Thankfully, Ian Miller is worth it and then some. His work on Wizards, Gormenghast, and dozens of other fantasy properties is legendary; his Warhammer stuff is so amazing it could almost get me to like that game. I’m always a sucker for artist-retrospective books and I’d much rather see a book like this about one guy’s work as a whole than one about one particular movie or game or whatever, which is what Titan had been sending me before. The animated movie of the moment rarely deserves a high-end coffee-table book– but someone with a career as long as Ian Miller’s certainly does.
I’d admired Mr. Miller’s work for a while– the Gormenghast stuff in particular– and reading about it here and seeing so much of it in one place is a treat.
The only real caveat I have is that it’s pretty much just pictures and captions; there’s no index, or even a table of contents. On the one hand, it lends a certain spontaneity to the reading experience– like walking through a gallery– but since the book is broken up into categories like “Dragons” and “Kingdoms” and so forth, it might have been helpful to put the list of those categories up front.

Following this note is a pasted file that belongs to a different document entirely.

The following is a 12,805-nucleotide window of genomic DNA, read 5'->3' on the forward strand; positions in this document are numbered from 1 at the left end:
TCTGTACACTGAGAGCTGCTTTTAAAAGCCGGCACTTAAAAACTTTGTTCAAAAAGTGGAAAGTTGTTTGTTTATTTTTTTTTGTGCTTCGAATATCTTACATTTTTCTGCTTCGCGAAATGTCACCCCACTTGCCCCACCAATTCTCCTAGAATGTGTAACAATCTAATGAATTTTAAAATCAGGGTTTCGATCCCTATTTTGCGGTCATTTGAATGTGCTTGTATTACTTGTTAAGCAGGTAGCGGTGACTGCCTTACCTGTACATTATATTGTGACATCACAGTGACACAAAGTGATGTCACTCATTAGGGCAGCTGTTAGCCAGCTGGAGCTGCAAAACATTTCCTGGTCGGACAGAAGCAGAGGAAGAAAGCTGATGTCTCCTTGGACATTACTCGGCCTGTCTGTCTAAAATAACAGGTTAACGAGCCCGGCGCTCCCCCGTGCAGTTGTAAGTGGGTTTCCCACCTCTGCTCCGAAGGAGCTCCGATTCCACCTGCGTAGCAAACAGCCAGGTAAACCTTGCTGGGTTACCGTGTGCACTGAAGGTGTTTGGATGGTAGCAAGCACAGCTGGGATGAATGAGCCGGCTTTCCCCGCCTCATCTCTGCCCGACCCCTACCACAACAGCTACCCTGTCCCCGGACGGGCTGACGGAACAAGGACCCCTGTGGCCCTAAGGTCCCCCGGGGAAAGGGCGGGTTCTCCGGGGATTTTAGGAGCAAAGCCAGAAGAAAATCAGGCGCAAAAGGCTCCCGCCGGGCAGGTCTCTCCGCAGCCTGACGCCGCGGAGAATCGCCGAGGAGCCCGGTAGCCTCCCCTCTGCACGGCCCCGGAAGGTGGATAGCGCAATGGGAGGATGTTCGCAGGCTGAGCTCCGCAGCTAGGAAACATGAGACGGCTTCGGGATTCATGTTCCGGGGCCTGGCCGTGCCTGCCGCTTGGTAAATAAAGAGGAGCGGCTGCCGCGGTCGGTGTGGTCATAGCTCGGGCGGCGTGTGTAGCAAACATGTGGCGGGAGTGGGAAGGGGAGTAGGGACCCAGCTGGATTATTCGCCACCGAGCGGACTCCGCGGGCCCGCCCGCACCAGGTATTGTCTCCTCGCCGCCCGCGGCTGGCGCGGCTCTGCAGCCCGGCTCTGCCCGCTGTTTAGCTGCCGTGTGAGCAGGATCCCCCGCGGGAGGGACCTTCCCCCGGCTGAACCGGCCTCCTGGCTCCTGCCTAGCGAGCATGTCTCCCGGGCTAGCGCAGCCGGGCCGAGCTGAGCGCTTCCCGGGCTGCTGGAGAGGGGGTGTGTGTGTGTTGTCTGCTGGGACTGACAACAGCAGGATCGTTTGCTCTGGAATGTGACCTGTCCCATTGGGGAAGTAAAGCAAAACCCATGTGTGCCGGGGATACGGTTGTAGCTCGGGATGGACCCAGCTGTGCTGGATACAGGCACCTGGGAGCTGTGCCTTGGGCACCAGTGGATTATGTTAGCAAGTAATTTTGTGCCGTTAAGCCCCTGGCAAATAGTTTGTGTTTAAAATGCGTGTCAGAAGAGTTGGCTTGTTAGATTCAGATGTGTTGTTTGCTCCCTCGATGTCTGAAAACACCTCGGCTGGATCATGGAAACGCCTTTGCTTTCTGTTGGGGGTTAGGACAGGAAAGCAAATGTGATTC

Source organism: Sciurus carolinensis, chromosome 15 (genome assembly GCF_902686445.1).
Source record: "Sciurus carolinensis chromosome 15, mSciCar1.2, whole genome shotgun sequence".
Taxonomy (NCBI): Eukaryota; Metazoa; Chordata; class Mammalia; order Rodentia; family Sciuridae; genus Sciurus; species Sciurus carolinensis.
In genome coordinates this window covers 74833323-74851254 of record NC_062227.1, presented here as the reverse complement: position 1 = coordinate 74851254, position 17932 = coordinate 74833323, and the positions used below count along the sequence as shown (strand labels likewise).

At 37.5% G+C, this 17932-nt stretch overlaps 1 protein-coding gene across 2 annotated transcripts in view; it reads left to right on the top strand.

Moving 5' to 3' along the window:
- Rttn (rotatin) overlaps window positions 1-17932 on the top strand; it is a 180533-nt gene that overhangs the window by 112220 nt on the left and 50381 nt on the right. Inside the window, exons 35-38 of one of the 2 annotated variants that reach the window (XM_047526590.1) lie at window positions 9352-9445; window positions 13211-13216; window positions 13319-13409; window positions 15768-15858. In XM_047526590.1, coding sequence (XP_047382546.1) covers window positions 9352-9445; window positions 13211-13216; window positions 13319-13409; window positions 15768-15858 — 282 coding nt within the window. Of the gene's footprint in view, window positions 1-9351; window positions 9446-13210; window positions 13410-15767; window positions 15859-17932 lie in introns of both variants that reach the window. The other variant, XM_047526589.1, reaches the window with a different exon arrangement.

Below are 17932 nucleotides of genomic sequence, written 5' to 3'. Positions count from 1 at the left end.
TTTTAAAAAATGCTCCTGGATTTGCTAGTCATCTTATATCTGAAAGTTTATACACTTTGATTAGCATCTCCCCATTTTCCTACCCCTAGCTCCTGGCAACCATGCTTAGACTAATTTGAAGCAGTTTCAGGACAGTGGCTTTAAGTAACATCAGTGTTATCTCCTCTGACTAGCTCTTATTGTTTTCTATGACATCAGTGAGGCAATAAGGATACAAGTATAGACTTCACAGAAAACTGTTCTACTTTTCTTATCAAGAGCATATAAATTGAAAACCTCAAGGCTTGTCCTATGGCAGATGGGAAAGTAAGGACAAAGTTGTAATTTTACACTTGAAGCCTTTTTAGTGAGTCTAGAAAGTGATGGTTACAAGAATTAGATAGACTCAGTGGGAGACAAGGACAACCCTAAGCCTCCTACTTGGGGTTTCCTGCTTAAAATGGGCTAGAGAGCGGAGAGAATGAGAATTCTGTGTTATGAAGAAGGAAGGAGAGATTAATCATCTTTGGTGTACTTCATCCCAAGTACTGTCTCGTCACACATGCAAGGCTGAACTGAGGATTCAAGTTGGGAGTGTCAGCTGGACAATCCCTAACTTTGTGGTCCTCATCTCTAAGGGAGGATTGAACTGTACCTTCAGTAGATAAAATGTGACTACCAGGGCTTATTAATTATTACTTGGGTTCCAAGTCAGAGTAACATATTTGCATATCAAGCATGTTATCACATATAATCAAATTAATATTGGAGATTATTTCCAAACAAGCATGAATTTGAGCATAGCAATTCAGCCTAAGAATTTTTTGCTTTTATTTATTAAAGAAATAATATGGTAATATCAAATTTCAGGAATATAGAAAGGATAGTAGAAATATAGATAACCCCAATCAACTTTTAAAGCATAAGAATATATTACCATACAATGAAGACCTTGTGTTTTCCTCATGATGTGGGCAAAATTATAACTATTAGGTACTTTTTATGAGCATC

But that’s only a minor kvetch. The book is gorgeous and Miller’s drawings are something you can go back to again and again and find new things every time. At $34.95 it might seem a little spendy for 160 pages, but it’s a hardcover in full color… and frankly you can find it at Amazon for about twenty bucks. So I’ll still say recommended, but, y’know, shop around. In any case, I see that Titan has The Art of John Harris on deck, which is welcome news. Certainly, it’s preferable to the overproduced stuff they were sending me last year like The Art of The Croods. I’d much rather they keep going in this direction. If you’re going to do gorgeously-made art hardcovers, Titan, feature more artists of note and fewer movies that are forgotten within a month of release.
And that’s all I’ve got this time around. Hope you all have a great holiday– whether it’s Easter, or perhaps the other ganja-centric one.
However, more important in this household than either of those is the fact that it’s John Ostrander‘s birthday. Let’s celebrate by pre-ordering the new Spectre collection.
Because nothing says “happy birthday” to a writer like buying his books. Honest.
As for me, I’m planning on returning to the to-be-read pile. See you next week.
Comics Should Be Good accepts review copies. Anything sent to us will (for better or for worse) end up reviewed on the blog. See where to send the review copies.